Bryggen in Bergen a beautiful autumn day! Norway

Traces of many of the fires in Bergen can be seen at Bryggen  Museum. Bergen, Norway

Traces of many of the fires in Bergen can be seen at Bryggen Museum.

Being in the medieval mood, I went on to Bergenhus Fortress, dating back to the 13th century, when Bergen was the political center of Norway. The Håkon’s Hall was built between 1247 and 1261 by king Håkon Håkonsen as a royal residence and banquet hall. It was finished for the wedding between his son and a Danish princess. About 2000 guests were present for the wedding. However, only the men were allowed in the hall. The women, including the bride, were in another hall that is now destroyed.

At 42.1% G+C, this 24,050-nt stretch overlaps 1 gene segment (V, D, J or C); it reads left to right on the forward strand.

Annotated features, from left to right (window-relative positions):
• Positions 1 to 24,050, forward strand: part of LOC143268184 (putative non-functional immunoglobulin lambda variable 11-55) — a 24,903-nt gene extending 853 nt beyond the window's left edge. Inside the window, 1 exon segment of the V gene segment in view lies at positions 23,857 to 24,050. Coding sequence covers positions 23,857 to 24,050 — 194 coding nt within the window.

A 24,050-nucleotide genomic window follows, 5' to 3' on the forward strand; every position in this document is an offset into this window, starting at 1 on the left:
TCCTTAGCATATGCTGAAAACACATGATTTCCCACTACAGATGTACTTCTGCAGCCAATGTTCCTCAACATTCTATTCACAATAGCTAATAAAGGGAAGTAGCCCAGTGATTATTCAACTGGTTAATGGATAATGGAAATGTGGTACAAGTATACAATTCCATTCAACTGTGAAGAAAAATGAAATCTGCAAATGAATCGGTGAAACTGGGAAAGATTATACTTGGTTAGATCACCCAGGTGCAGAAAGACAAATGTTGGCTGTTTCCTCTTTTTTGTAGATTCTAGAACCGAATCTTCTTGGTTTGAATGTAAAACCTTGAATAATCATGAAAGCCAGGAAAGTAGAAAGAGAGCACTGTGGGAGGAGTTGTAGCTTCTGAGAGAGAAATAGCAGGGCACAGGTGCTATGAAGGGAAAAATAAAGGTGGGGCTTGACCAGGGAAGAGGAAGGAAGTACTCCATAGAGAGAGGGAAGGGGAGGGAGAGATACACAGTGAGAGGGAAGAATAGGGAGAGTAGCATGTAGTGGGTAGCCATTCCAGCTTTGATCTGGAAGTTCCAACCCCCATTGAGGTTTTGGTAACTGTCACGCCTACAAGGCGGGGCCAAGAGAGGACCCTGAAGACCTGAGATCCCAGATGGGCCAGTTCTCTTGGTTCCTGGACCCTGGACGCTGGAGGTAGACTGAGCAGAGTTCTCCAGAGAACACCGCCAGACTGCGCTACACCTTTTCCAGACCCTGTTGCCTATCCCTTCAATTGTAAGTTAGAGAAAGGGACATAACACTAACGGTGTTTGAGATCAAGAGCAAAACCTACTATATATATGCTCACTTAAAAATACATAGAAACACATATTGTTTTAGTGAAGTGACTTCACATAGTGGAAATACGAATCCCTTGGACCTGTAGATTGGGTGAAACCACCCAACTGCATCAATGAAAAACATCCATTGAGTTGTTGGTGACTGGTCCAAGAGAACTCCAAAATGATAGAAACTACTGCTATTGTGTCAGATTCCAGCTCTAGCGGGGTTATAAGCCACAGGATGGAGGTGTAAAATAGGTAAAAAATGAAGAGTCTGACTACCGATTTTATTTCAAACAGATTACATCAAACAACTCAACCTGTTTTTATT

The Håkon’s Hall. Bergen, Norway

The Rosenkrantz Tower right next to the Håkon’s Hall is a former royal residence. Climbing the steps all the way from Hell (aka the dungeon) to the rooftop may be steep, but the view was a reward in itself!
Rosenkrantz Tower in Bergen, Norway

On my way to the dungeon in the Rosenkrantz Tower in Bergen, Norway

On my way to the dungeon in the Rosenkrantz Tower.